Cholera Hitches A Ride On The Backs Of Soft-Shell Turtles. NPR, June 26, 2017.
You can catch cholera from drinking contaminated water.
You can catch it from raw or undercooked shellfish.
And you can catch it from soft-shell turtles.
That’s the finding of a study published this month by scientists at the Chinese Center for Disease Control and Prevention. And it’s a particular concern in China and many other countries in East Asia, where turtle meat is often used in stews and soups.
The researchers found that the bacterium that causes cholera, Vibrio cholerae, can colonize many of the outer surfaces of a soft-shell turtle, including its shell, legs, neck and calipash — a gelatinous material just underneath the shell and highly prized as a delicacy. The bacteria can also live in turtles’ intestines. The study was published in the scientific journal, Applied and Environmental Microbiology.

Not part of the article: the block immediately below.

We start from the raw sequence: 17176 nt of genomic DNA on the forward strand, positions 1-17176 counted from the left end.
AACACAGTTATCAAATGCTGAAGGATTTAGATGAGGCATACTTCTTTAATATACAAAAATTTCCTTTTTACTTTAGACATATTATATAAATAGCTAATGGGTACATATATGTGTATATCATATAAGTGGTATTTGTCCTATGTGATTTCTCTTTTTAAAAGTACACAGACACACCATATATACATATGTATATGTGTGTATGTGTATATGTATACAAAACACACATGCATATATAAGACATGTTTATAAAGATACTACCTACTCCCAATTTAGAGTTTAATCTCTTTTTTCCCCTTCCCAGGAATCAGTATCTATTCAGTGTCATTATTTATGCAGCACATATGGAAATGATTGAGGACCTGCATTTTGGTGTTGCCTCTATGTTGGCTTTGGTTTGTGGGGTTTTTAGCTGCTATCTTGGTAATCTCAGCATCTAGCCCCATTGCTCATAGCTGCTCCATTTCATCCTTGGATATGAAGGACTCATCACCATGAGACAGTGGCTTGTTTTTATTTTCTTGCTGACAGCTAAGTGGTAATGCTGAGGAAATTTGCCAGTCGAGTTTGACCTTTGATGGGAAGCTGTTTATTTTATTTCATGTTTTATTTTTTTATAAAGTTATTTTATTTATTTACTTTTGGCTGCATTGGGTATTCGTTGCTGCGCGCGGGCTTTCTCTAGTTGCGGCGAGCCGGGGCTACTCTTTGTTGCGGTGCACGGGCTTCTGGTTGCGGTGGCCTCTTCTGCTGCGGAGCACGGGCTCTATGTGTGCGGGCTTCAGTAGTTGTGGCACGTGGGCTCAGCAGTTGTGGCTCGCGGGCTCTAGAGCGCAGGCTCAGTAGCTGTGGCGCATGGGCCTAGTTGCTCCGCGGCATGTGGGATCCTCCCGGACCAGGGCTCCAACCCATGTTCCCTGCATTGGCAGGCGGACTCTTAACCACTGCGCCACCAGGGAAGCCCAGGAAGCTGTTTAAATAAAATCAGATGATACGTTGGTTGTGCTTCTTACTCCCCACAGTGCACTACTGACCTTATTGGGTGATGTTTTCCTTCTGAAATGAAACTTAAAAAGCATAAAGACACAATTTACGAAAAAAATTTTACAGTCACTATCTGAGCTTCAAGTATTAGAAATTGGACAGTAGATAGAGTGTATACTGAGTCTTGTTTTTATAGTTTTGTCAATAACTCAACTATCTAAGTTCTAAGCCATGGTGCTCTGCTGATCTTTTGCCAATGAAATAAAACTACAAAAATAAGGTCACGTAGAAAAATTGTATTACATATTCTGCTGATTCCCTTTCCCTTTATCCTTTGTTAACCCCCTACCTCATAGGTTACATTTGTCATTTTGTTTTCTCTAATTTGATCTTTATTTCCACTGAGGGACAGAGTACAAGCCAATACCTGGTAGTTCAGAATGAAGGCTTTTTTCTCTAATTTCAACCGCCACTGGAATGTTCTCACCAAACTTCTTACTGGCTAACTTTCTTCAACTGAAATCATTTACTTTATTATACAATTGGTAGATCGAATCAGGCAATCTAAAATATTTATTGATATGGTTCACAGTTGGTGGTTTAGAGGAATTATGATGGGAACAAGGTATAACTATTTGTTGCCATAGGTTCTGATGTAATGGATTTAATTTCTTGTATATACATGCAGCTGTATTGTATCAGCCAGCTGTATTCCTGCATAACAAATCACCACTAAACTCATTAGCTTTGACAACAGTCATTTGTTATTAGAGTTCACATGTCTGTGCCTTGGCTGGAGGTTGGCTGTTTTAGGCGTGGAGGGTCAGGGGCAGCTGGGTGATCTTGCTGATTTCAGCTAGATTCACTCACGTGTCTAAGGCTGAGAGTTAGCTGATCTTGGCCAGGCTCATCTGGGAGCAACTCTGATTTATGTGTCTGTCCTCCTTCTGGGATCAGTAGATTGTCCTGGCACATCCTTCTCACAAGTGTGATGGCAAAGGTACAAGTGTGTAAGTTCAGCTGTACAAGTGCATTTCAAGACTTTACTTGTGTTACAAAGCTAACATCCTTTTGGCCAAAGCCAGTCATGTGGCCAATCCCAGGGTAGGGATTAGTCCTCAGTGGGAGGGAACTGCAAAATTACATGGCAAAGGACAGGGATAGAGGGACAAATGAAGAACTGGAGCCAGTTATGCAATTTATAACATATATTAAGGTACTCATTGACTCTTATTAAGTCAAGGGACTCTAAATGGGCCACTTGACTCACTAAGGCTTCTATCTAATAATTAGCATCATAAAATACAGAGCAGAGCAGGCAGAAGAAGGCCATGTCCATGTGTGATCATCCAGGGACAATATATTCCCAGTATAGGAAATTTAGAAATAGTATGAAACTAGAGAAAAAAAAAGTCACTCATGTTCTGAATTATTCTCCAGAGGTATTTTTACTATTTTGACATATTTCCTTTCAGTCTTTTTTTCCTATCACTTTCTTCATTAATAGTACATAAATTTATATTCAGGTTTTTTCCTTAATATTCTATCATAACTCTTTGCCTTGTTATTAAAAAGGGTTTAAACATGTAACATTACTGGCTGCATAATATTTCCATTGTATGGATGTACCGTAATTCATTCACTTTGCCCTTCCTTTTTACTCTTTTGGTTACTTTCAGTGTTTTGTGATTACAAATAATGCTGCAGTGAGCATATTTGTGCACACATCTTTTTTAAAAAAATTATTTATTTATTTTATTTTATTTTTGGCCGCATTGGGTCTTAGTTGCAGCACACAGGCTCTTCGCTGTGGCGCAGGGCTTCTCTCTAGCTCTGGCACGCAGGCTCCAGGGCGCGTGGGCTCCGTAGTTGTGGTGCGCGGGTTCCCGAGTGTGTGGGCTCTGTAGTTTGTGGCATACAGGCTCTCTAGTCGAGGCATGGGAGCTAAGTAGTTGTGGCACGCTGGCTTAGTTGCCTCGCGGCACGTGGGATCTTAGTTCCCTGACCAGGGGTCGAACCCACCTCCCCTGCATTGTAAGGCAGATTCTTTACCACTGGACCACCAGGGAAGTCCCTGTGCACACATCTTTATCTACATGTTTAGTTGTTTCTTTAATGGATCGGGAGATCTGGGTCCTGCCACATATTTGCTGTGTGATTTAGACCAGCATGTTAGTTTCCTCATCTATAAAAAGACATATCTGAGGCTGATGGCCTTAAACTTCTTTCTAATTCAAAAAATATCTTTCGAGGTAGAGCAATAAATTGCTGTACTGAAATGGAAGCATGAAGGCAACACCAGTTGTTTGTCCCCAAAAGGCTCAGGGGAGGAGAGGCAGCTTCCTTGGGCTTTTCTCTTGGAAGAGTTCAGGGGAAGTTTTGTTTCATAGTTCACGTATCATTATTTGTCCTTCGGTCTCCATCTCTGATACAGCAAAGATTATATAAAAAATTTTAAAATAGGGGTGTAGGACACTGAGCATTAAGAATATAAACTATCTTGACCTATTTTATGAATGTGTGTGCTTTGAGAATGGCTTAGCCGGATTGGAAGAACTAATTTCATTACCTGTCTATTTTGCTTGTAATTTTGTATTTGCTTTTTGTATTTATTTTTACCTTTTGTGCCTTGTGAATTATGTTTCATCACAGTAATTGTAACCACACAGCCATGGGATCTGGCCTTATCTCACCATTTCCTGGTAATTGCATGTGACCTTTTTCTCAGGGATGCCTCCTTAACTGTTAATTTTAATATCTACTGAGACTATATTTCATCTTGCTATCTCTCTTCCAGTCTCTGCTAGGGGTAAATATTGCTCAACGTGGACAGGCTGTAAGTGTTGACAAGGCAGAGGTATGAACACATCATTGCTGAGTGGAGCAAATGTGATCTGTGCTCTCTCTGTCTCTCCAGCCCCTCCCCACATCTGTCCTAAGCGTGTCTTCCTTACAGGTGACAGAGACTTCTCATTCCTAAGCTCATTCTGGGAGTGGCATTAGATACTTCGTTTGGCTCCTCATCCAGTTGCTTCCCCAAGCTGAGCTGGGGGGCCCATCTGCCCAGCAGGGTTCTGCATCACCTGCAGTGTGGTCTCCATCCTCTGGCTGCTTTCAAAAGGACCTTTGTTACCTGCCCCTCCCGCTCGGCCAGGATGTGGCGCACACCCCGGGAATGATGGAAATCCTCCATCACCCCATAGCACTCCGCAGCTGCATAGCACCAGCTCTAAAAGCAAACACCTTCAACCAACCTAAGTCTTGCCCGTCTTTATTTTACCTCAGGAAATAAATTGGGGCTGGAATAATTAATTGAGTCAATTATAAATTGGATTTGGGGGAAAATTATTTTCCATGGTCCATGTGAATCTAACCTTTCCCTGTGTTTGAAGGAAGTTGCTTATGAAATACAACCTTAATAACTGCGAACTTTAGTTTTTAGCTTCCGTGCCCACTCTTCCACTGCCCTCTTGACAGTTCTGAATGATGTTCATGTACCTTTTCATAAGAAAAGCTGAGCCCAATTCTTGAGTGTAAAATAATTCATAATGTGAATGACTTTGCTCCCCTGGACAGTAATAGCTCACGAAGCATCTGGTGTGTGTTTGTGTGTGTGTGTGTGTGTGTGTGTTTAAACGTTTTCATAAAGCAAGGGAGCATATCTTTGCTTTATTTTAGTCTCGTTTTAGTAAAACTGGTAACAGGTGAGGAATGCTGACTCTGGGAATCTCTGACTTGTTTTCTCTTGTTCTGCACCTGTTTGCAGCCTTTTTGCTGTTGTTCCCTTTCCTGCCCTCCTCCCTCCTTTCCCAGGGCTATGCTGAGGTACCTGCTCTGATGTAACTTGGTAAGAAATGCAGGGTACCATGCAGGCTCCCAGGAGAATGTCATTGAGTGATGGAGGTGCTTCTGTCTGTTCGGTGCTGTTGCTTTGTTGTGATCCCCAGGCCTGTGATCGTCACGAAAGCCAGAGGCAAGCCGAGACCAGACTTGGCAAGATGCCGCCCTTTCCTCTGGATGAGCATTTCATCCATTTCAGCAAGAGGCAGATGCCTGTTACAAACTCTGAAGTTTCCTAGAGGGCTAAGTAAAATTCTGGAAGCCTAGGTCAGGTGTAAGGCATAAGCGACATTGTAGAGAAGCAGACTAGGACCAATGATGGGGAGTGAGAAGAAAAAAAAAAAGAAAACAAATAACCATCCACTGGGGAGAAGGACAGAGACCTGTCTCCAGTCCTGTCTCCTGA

Although China has relatively few cholera cases compared to other countries, several small outbreaks of cholera are linked to soft-shell turtles every year, often at rural banquets — a troubling sign, considering that turtle consumption in the country has grown to somewhere between 220 million and 330 million pounds per year.
“We found that soft-shell turtles really can carry Vibrio cholerae and cause cholera outbreaks,” said Meiying Yan, one of the study’s authors. “The surface of the turtle was the most important source of Vibrio cholerae O139.” O139 is a strain of cholera circulating in Asia that was discovered in 1992.
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